Issues surrounding gun control and school shootings have plagued America for decades, and with over 45 school shootings in 2019, it seems nothing has significantly changed since the Columbine tragedy in 1999. However, in recent years, young people have been taking the fight directly to politicians by pushing for stricter gun legislation through strikes and creative activism. You only have to look at the #NeverAgain movement that sprung up in the wake of last year’s Parkland mass shooting to see how students are taking matters into their own hands. 

It’s in this vein that Joshua Mannila uploaded his video titled “2019 back to school shopping in the United States” to TikTok in August. The clip, soundtracked by La Roux’s “Bulletproof”, riffs on the lyrics, which go: “This time, baby, I’ll be bulletproof”. Mannila is shown browsing the internet for bulletproof vests and backpacks, all the while waving his hands and dancing around.

“I didn’t think it would blow up,” Mannila told The Prospector. “I made that video just like, ‘Oh, it’s back to school season, let’s go get some bulletproof backpacks because our schools are turning into a shooting range’.”

Another video shows a US student and a UK student in side-by-side shots with M.I.A's “Paper Planes” playing. As the gunshots of the song ring out, the US student looks around in a panic, while the UK student remains unbothered. One TikTok focuses on the dubious claims that video games encourage gun violence, while another compares the opinions around how young women dress to the discourse around guns.


For all its popularity, TikTok has faced its fair share of criticism. From concerns over how it collects data – the app was fined a whopping $5.7 million for collecting the personal data of children in the US, and investigated for a breach of data law in the UK – to accusations of banning LGBTQ+ content and Hong Kong videos, the app has been embroiled in controversy since its launch. 

This week, the app was forced to apologise again after removing a video in which teenager Feroza Aziz can be seen criticising China over its treatment of Uighur Muslims. Posting under the pretence of a beauty tutorial, the teen begins by saying: “Hi guys, so I’m going to teach you guys how to get long lashes”, before changing the subject and encouraging viewers to use their phones and “search what’s happening in China”. She goes onto discuss how Uighur Muslims are being put into “concentration camps” and forced to “eat pork”, “drink”, and “convert to different religions” by the Chinese government.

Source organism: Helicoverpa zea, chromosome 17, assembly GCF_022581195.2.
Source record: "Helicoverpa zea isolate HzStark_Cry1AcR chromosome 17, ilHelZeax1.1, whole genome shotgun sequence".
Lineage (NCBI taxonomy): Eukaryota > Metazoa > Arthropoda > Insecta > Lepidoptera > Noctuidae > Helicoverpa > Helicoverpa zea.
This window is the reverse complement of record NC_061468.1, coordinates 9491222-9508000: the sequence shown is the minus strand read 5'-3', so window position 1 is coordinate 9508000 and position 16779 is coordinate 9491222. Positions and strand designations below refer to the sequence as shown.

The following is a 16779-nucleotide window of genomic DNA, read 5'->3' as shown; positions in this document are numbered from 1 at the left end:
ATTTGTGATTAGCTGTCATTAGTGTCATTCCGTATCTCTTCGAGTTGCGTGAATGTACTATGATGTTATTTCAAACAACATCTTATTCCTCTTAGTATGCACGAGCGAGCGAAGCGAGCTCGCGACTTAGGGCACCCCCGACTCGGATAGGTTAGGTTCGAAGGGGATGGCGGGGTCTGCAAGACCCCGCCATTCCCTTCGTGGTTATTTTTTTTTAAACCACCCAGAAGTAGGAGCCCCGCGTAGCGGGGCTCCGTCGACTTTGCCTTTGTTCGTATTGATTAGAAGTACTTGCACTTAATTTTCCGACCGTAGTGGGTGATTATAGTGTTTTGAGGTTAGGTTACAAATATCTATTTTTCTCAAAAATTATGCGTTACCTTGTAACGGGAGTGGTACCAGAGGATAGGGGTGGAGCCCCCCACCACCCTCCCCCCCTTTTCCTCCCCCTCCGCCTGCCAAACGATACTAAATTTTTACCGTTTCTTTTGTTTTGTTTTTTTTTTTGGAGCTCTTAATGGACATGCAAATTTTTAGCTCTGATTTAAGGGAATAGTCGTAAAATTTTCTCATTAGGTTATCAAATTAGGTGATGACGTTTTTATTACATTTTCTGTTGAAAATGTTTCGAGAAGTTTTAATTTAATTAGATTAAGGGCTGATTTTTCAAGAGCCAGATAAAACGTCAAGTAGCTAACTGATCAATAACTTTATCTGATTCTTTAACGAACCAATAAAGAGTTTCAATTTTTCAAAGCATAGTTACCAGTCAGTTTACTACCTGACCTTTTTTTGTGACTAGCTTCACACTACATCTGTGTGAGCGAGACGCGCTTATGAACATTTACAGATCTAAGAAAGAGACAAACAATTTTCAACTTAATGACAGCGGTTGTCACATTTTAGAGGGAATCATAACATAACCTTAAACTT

The 17-year-old concludes by urging people to spread awareness: “People that go into these concentration camps don’t come back alive. This is another Holocaust, yet no one is talking about it.” 

TikTok, which is owned by a Chinese company, claimed that Aziz’s account was taken down owing to her having multiple accounts opened, and that the video was deleted “due to a human moderation error”. They have since apologised and restored the video, stating that “nothing in our community guidelines precludes content such as this video, and it should not have been removed”.


Not content with just using TikTok to campaign for a better future, people are using the platform to shed light on historical injustices. One example of this is user Sharoon Bi, who shared a video depicting Europe’s colonisation of Africa. The clip, which has been liked over 500,000 times, shows British, French, Portuguese, and Spanish settlers invading Africa in the 1400s. Soundtracked by Lil Keed’s “It’s Up Freestyle”, Bi uses different dance moves to highlight how nations invaded the continent.